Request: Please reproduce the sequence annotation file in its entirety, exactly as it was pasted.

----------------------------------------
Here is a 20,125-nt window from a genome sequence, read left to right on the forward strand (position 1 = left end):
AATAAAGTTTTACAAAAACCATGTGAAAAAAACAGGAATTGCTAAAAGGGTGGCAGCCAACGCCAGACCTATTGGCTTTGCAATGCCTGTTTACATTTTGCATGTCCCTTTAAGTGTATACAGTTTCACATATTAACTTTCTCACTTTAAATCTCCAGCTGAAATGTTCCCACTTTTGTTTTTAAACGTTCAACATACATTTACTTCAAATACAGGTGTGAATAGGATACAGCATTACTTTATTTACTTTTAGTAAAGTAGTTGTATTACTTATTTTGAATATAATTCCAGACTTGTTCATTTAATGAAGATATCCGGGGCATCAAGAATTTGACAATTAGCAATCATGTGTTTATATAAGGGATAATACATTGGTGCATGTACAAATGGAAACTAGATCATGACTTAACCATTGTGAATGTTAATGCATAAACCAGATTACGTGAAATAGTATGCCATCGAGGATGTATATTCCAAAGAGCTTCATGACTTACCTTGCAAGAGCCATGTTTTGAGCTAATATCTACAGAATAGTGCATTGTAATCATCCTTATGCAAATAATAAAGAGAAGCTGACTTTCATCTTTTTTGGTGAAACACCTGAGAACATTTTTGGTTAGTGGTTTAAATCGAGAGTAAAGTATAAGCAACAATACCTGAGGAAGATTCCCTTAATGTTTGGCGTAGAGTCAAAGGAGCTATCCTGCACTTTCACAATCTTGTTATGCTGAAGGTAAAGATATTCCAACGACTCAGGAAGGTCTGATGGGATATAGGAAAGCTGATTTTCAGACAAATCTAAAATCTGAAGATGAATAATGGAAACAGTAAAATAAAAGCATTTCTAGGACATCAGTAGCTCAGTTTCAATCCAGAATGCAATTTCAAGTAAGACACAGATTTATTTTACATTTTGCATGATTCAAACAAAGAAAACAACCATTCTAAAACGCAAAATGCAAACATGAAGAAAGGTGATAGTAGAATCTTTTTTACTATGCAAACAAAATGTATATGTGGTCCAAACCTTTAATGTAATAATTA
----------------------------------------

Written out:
Here is a 20,125-nt window from a genome sequence, read left to right on the forward strand (position 1 = left end):
AATAAAGTTTTACAAAAACCATGTGAAAAAAACAGGAATTGCTAAAAGGGTGGCAGCCAACGCCAGACCTATTGGCTTTGCAATGCCTGTTTACATTTTGCATGTCCCTTTAAGTGTATACAGTTTCACATATTAACTTTCTCACTTTAAATCTCCAGCTGAAATGTTCCCACTTTTGTTTTTAAACGTTCAACATACATTTACTTCAAATACAGGTGTGAATAGGATACAGCATTACTTTATTTACTTTTAGTAAAGTAGTTGTATTACTTATTTTGAATATAATTCCAGACTTGTTCATTTAATGAAGATATCCGGGGCATCAAGAATTTGACAATTAGCAATCATGTGTTTATATAAGGGATAATACATTGGTGCATGTACAAATGGAAACTAGATCATGACTTAACCATTGTGAATGTTAATGCATAAACCAGATTACGTGAAATAGTATGCCATCGAGGATGTATATTCCAAAGAGCTTCATGACTTACCTTGCAAGAGCCATGTTTTGAGCTAATATCTACAGAATAGTGCATTGTAATCATCCTTATGCAAATAATAAAGAGAAGCTGACTTTCATCTTTTTTGGTGAAACACCTGAGAACATTTTTGGTTAGTGGTTTAAATCGAGAGTAAAGTATAAGCAACAATACCTGAGGAAGATTCCCTTAATGTTTGGCGTAGAGTCAAAGGAGCTATCCTGCACTTTCACAATCTTGTTATGCTGAAGGTAAAGATATTCCAACGACTCAGGAAGGTCTGATGGGATATAGGAAAGCTGATTTTCAGACAAATCTAAAATCTGAAGATGAATAATGGAAACAGTAAAATAAAAGCATTTCTAGGACATCAGTAGCTCAGTTTCAATCCAGAATGCAATTTCAAGTAAGACACAGATTTATTTTACATTTTGCATGATTCAAACAAAGAAAACAACCATTCTAAAACGCAAAATGCAAACATGAAGAAAGGTGATAGTAGAATCTTTTTTACTATGCAAACAAAATGTATATGTGGTCCAAACCTTTAATGTAATAATTA